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Trinidad And Tobago PM Announces New Crime Fighting Initiatives

The Dr. Keith Rowley-led Trinidad and Tobago government's "Cybercrime Bill, the Whistleblower Protection Act, the Data Protection Act, and the Broadcast Code could have a chilling effect on press freedom and free expression online, if adopted”, says Reporters Without Borders in a new report.

Trinidad And Tobago PM Announces New Crime Fighting Initiatives

PORT OF SPAIN, Trinidad and Tobago, September 14, 2016 (CMC) – Prime Minister, Dr. Keith Rowley, says his administration will be spending US$17.5 million on equipment that will enable the Trinidad and Tobago Police Service (TTPS) to boost intelligence-gathering efforts in the fight against crime.

Rowley, in a 37-minute address to the nation, last Sunday, said the twin-island republic has been grappling with an increase in crime, even as the government also deals with some economic challenges.

“We wake up each day to the numbing news of the depressing actions of a proportionately small number of our citizens: non-stop killings, from the revenge murders among the organised criminal gangs; to the ever-too-frequent tragedies of domestic violence; to the inexplicable mindless acts of wantonness which defy logic, causing us to believe that amongst us, there are warped minds which place no value on human life,” he stressed.

He said his government is resolute in its commitment to confront those who choose crime as a way of life, and undertake to work, tirelessly, to rebuild a sense of safety, through meaningful reduction of crime and removal of the fear of crime in the nation’s communities.

The Prime Minister said the government will sustain its resourcing of the TTPS and other security agencies to allow them to better engage in crime prevention and detection.

“To this end, recently the National Security Council had Cabinet authorise a US$17.5 major equipment purchase to upgrade the intelligence-gathering efforts of the Police… this is expected to significantly boost evidence gathering and greatly assist the law enforcement capabilities of the security agencies,” he revealed.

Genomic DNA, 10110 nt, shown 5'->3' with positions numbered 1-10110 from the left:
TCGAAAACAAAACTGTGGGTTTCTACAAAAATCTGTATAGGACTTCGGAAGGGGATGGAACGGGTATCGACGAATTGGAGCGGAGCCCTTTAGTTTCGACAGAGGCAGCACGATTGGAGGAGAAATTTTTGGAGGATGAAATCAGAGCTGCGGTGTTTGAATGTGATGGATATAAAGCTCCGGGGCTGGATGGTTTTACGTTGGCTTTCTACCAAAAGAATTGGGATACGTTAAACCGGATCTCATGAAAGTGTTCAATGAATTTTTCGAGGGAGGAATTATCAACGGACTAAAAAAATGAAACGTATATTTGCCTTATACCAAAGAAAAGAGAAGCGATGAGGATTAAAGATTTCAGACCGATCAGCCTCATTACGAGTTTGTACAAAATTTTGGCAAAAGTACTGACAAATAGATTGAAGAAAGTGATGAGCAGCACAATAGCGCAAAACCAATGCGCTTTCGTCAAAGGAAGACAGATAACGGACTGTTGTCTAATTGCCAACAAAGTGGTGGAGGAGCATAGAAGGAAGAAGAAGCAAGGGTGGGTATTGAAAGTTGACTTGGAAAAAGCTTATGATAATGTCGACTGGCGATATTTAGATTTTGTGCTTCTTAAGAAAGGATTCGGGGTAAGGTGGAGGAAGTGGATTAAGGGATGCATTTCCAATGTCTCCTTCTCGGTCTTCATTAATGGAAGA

The Prime Minister also said the government is eagerly awaiting the appointment of a Police Commissioner, and live in hope to bear fruit, from the new spirit of collaboration and cooperation between the government and the opposition.

“Only time will tell….steps have been taken to initiate the still cumbersome process, with the intention of having a substantive Commissioner of Police appointed. It is the intention of the government to invite the opposition to cooperate with us, to abolish the current failed process and replace it with some new arrangement, such as an accountable Police Service Commission, cloaked with the responsibility and authority, to supervise an effective modern Police Service.”

Rowley also noted that the government has been encouraging the TTPS to decentralise its efforts by concentrating its manpower and leadership over an aggressive regional substructure. He suggested that this would bring greater accountability alongside more actionable information and boots on the pavement over more hours of the day.

The address comes ahead of the Budget for fiscal 2016-2017, which is expected to be presented in Parliament by month’s end.

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